I flew with a Captain when oil prices were very high who said that he foresaw a future where airlines were deprivatised and reregulated, and air travel was once again the province of the wealthy or powerful - this version of the future is very different to yours, Teresa. But how long can airlines sustain low fares if the oil price increases? How long will the world's financiers continue to fund airlines re-equipment plans when the industry continues to lose billions of dollars every year.

I think the worm will turn. LCCs are being used in the short term by airline management to provide cheap fares through the slashing of staff wages and conditions. With a very high oil price, it will (I believe) be again a very different market for LCCs. Hopefully the "legacy" carriers can withstand the current cycle, before airline management around the world essentially redefines industry payscales through their low cost (low-wage) carriers.

17th Feb 2010, 19:15
The real issue Teresa, is that most of the LCC's aren't really LCC's. They lower their costs by creative accounting and operate as parasites off the entire aviation industry.

They are using the "Well I'm not making an adequate return now, but once I send my competitors broke, I'll raise my prices a little and I'll have all that extra volume as well ." I can tell you from direct and bitter experience that this is a common problem in many industries (the printing industry for example).

The problem with this strategy is that the LCC's never cover the full cost life cycle associated with their industry. They always believe that they will keep their aircraft for Ten years and then flog them at a handsome price to buy new stuff, so they don't build any heavy maintenance capacity. They don't build terminals. They treat their employees like trash, believing in a never ending stream of eager trainable recruits. They don't build infrastructure. They believe in contracting everything out.

And guess what smart competitors do when they get undercut by idiots like LCC's? We always send them our worst customers. The ones who are only marginally profitable, or who are disruptive, or who don't pay. The complainers, the Whiners. The ones for whom low cost is everything and who have no appreciation of quality (including safety).

That's not "growing the industry" it's about giving people who can't afford the full cost of flying a chance to fly.

...And eventually the future catches up with them, as it will one day with the likes of Ryanair and Jetstar.

17th Feb 2010, 21:06

While agree with a number of your sentiments, particularly that LCCs are very short-term focussed, that is the nature of business these days.

Ultimately the economics will come full circle. If LCCs are the only game in town - the owners of the training machines etc will start charging a proper economic return, there will be very few buyers for 10yo planes (only so many crappy LCCs or African airlines around, and not many with cash)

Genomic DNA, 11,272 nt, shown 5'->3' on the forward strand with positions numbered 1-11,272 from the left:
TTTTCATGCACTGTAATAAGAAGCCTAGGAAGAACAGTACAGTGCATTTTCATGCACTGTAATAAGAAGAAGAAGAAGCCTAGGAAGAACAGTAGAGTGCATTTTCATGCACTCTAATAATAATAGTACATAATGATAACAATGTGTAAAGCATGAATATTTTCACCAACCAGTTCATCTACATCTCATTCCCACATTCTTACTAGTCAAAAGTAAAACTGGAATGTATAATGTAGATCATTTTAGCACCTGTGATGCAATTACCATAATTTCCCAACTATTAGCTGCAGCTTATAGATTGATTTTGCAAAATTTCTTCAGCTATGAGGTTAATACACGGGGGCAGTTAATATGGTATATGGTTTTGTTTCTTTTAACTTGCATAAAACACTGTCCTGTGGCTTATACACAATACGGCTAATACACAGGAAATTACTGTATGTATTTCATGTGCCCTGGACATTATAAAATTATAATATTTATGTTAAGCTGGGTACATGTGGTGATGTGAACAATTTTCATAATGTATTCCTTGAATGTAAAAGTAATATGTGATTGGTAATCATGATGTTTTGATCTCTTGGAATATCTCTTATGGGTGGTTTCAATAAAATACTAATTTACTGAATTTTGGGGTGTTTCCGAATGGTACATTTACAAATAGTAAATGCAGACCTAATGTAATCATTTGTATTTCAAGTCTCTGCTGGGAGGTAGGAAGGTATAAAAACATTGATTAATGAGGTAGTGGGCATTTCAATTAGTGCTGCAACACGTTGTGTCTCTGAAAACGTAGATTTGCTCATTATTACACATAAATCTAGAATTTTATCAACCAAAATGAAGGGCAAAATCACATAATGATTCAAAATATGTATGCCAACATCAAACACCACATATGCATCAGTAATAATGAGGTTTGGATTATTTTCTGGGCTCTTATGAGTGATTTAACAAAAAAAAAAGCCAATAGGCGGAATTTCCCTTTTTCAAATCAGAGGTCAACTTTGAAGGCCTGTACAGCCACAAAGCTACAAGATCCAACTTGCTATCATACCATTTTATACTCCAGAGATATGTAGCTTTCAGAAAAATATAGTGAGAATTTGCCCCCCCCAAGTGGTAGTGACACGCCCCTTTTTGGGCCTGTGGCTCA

The one example where a full-airline has gone head to head with a LCC has not ended well. Ireland - Aer Lingus v Ryan Air. Aer Lingus decided to try and stop the rot too late, dropped out of oneworld, began becoming an LCC. Now it finds itself 30% owned by its former competitor and pretty much in no-mans land.

ditch handle
17th Feb 2010, 22:42
QF's decision to reduce First Class seating provides further incentive for company CEOs [who only fly First Class] to transfer their corporate business accounts to the likes of EK, SQ, EH, BA, CA and the like.

Brilliant. :D

teresa green
18th Feb 2010, 21:35
Well breakfast, two sprogs are in QF, one in JQ and he is the only one not whinging. After yesterdays report and the poor profit, (which would only be gambling money to the Packers) and the report, if not for JQ, QF would be out with a begging bowl, I would have to remain pleased that QF own JQ. This of course is the result of the world downturn, and we should all be grateful that QF has not gone the way of JAL and other airlines (especially American) that have faltered and fallen. Where it all goes from here nobody knows, but as I stated before if I was a young pilot, just coming in from bush bashing with the hours up and looking starry eyed into the future, I would not be rushing into QF if I got a guensey, (this attitude would be unheard of even five years ago but that is how much times have changed) simply because you and I (especially my era ) could expect to see ourselves in the LHS at a certain age, but for any youngster now things are not so defined, so he/she needs to look long and hard at the LCC as perhaps a better future. I believe that eventually that QF and JQ will become a hybred, a merging so to speak, it will need too, to survive in a future world, where it leaves aircrew I shudder to think, and hope I am still around to see the outcome, as I said before interesting times ahead.